OnDemand: Geographic and Racial Disparities in Behavioral ...
Geographic and Racial Disparities in Behavioral Health Services in Michigan Medicaid
Federal rules require state Medicaid managed care programs to develop a quality strategy that includes a plan to "identify, evaluate, and reduce... health disparities based on age, race, ethnicity, sex, primary language, and disability status." This work may be delegated to managed care entities that might be technically and operationally unprepared to take it on. Without assistance, health care program leaders may have difficulty figuring out where and how to start. Using data from the Michigan Medicaid agency, four quality of care measures were stratified by race/ethnicity and county for measurement years 2018-2020. Results indicate that racial/ethnic disparities exist for most measures, in all counties, in all years. And although there are differences in performance across counties, there are also clear trends.
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- Discuss a framework for measuring racial and ethnic disparities across time and geography.
- Examine racial and ethnic disparities in behavioral healthcare in the Michigan Medicaid population using select key counties to compare disparities over time.
- Understand the value of investigating racial/ethnic disparities across the delivery system at the local level for facilitating local solutions.
Jim McEvoy, MHSA
Jim McEvoy, MHSA, is currently a Principal with Health Management Associates. Mr. McEvoy is accomplished in architecting robust technology solutions for state agencies, health plans and service providers. He has served a variety of state and health plan clients at the connection point of data reporting, technical solutions and quality improvement. Specifically, he has built and executed Health Home measures for multiple state clients. Mr. McEvoy has independently built and developed multiple process and outcome measures to identify the efficacy of service quality, health disparities in behavioral health settings, accuracy and service quality of data. He believes that all data and technology solutions should be designed to support the quality improvement process. Mr. McEvoy earned his BS in Psychology from Michigan State University and his MHSA from the University of Michigan.
Monica Trevino, MA, CPHQ
Monica Trevino, MA, CPHQ, is Director of the Center for Social Enterprise at the Michigan Public Health Institute (MPHI). She has led projects around Medicaid, HIT/HIE, health equity and social determinants of health. Ms. Trevino administered an incentive program that rewards Medicaid health plans for performance on quality and consumer experience metrics, including the use of community health workers to address SDOH. She created the Michigan Medicaid Health Equity Project to identify and address racial/ethnic disparities in care and developed Michigan Medicaid’s first equity-based performance incentive program. Ms. Trevino was chair of the Public Sector Advisory Council of NCQA and is a member of NCQA's CHW Standards Advisory Panel and a Board Member for Ingham Community Health Centers. She earned her BA in anthropology from the University of Michigan and her MA in anthropology from Western Michigan University.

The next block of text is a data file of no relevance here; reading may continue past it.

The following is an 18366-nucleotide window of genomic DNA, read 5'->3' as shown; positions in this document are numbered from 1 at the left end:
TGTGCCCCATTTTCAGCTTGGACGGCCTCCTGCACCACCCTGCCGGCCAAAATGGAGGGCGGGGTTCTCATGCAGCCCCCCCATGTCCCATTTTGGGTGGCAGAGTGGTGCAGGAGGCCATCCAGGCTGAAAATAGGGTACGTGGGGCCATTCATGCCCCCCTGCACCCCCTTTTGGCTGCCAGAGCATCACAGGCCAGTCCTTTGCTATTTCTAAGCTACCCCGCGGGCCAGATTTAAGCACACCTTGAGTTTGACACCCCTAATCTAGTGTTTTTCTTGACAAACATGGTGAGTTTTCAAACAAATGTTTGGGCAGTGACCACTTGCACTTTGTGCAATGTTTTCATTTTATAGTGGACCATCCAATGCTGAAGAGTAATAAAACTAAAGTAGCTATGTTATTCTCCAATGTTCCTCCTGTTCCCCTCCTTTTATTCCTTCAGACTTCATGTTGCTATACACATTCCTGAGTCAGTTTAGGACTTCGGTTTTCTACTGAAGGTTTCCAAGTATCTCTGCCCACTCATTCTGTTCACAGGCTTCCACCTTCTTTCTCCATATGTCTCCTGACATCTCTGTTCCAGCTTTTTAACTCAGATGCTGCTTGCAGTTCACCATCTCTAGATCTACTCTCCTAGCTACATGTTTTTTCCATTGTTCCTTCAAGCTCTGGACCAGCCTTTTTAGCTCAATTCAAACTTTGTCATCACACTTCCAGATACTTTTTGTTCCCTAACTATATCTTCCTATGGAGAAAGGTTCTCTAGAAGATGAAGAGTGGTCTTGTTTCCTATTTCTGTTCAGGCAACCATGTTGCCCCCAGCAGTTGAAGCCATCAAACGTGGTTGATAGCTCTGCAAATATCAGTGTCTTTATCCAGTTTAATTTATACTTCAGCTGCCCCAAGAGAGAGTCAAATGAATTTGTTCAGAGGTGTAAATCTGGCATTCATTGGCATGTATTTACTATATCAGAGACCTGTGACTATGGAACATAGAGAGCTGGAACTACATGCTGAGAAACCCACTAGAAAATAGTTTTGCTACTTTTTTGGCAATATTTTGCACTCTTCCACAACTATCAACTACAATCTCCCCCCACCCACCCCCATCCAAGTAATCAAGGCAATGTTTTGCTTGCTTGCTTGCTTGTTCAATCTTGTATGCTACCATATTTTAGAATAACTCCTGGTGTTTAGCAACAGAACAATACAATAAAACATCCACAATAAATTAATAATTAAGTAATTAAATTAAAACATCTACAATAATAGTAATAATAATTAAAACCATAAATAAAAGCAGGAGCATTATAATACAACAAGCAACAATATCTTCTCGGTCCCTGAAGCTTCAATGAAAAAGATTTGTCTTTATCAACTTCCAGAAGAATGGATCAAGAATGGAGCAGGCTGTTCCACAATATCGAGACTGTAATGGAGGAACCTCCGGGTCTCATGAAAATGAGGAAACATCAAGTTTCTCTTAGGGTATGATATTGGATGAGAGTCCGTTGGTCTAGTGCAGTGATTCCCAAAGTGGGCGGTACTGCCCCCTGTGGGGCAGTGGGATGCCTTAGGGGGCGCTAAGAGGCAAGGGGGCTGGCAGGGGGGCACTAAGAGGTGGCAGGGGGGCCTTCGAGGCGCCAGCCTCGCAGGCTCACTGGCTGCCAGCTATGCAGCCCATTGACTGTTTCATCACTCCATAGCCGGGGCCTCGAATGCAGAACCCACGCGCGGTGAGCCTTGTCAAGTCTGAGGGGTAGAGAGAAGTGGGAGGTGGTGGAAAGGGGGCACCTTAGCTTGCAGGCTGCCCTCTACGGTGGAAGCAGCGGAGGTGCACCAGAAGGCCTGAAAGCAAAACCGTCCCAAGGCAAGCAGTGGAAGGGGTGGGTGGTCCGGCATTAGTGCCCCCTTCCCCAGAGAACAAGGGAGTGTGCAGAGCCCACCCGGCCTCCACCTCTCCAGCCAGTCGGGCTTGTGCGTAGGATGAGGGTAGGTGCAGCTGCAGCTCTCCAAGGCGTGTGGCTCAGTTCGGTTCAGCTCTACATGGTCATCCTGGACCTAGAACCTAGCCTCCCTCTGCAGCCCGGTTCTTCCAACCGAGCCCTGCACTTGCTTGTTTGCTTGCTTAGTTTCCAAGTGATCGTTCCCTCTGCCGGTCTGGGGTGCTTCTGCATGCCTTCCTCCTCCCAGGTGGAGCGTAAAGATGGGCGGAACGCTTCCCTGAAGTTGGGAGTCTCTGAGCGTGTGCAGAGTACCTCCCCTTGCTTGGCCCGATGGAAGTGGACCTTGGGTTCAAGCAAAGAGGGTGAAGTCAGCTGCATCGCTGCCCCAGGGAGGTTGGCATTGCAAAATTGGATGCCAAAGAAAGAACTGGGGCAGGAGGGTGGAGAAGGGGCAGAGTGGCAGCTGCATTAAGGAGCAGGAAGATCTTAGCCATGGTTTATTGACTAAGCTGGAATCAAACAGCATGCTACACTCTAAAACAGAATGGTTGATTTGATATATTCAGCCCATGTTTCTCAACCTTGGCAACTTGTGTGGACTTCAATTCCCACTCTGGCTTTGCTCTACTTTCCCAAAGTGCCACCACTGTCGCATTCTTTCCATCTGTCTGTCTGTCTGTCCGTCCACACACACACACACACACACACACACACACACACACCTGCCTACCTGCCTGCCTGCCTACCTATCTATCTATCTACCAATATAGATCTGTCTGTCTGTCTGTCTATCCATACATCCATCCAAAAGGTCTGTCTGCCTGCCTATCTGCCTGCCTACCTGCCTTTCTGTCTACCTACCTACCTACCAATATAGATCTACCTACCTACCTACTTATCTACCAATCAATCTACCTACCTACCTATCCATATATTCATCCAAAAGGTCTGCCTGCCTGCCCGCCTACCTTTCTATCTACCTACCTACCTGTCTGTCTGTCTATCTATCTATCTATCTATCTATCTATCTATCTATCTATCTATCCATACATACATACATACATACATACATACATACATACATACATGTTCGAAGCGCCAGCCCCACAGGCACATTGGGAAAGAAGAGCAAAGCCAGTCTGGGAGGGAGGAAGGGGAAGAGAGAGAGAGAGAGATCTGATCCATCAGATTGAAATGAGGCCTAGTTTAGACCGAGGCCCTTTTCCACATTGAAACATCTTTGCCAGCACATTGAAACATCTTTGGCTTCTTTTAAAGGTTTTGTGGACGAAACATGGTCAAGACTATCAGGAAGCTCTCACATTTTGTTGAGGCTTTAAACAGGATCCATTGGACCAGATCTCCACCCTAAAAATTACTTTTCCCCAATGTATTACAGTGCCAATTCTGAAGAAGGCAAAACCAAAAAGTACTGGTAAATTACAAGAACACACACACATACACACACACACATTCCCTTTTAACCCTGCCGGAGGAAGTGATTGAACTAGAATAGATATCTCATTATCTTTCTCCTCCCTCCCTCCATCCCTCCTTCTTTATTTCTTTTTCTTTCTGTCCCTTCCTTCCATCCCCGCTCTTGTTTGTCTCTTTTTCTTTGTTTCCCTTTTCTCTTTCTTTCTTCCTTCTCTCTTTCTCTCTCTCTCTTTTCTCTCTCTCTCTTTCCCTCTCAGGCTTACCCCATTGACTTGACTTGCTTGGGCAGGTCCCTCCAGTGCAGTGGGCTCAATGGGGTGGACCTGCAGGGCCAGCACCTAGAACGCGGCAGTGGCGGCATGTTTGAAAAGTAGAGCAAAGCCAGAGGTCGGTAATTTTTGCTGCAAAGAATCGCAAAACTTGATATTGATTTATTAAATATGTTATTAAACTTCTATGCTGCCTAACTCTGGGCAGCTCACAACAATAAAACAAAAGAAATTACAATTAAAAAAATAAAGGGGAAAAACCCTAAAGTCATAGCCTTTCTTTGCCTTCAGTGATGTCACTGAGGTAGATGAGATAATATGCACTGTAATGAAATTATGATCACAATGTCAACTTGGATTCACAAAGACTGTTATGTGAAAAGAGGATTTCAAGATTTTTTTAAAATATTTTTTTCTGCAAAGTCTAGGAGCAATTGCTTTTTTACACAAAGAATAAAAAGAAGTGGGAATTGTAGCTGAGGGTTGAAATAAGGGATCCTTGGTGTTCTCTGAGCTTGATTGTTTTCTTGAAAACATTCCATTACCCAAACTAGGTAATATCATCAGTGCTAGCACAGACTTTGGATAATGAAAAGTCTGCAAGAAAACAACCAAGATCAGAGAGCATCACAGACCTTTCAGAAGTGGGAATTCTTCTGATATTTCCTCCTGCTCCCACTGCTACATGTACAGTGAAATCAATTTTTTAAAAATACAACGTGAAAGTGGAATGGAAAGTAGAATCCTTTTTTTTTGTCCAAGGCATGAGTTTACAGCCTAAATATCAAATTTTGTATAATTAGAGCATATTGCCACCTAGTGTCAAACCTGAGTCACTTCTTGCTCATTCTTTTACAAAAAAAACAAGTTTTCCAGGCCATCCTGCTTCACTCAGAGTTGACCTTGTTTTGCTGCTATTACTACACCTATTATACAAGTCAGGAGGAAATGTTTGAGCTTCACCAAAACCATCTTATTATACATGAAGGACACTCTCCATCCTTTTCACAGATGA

In support of improving patient care, the National Committee for Quality Assurance is jointly accredited by the Accreditation Council for Continuing Medical Education (ACCME), the Accreditation Council for Pharmacy Education (ACPE), the American Nurses Credentialing Center (ANCC), the American Academy of Physician Assistants (AAPA), the American Psychological Association (APA), and the Association of Social Work Boards (ASWB) to provide Interprofessional Continuing Education for the healthcare team.
This educational activity is approved for a maximum of 1.0 AMA PRA Category 1 Credit™.
This educational activity is approved for 1.0 nursing contact hours.*
This live course grants 1.0 Continuing Education Unit (CEU) points for PCMH Certified Content Experts.
* Please note – You must attend the entire program to be eligible for total number of contact hours.
Disclosure of Relevant Financial Relationships
The National Committee for Quality Assurance (NCQA) endorses the Standards of the Accreditation Council for Continuing Medical Education which specify that sponsors of continuing medical education activities and presenters at and planners for these activities disclose any relevant financial relationships either party might have with commercial companies whose products or services are discussed in educational presentations.
For sponsors, relevant financial relationships include large research grants, institutional agreements for joint initiatives, substantial gifts, or other relationships that benefit the institution. For presenters or planning committee members, relevant financial relationships include the receipt of research grants from a commercial company, consultancies, honoraria, travel, or other benefits, or having a self-managed equity interest in a company; or having an immediate family member or partner with such a relationship.
Disclosure of a relationship is not intended to suggest or condone bias in any presentation but is made to provide participants with information that might be of potential importance to their evaluation of a presentation.
Relevant financial relationships exist with the following companies/organizations:
Jim McEvoy: None
Monica Trevino: None
Additional Planning Committee Members:
Crissy Crittenden: None
Lincoln Haynes: None
This program was developed in part by NCQA staff.
This program received no commercial support.
- 1.00 AMA PRA Category 1 Credit™
- 1.00 ANCC
- 1.00 Participation
- 1.00 PCMH CCE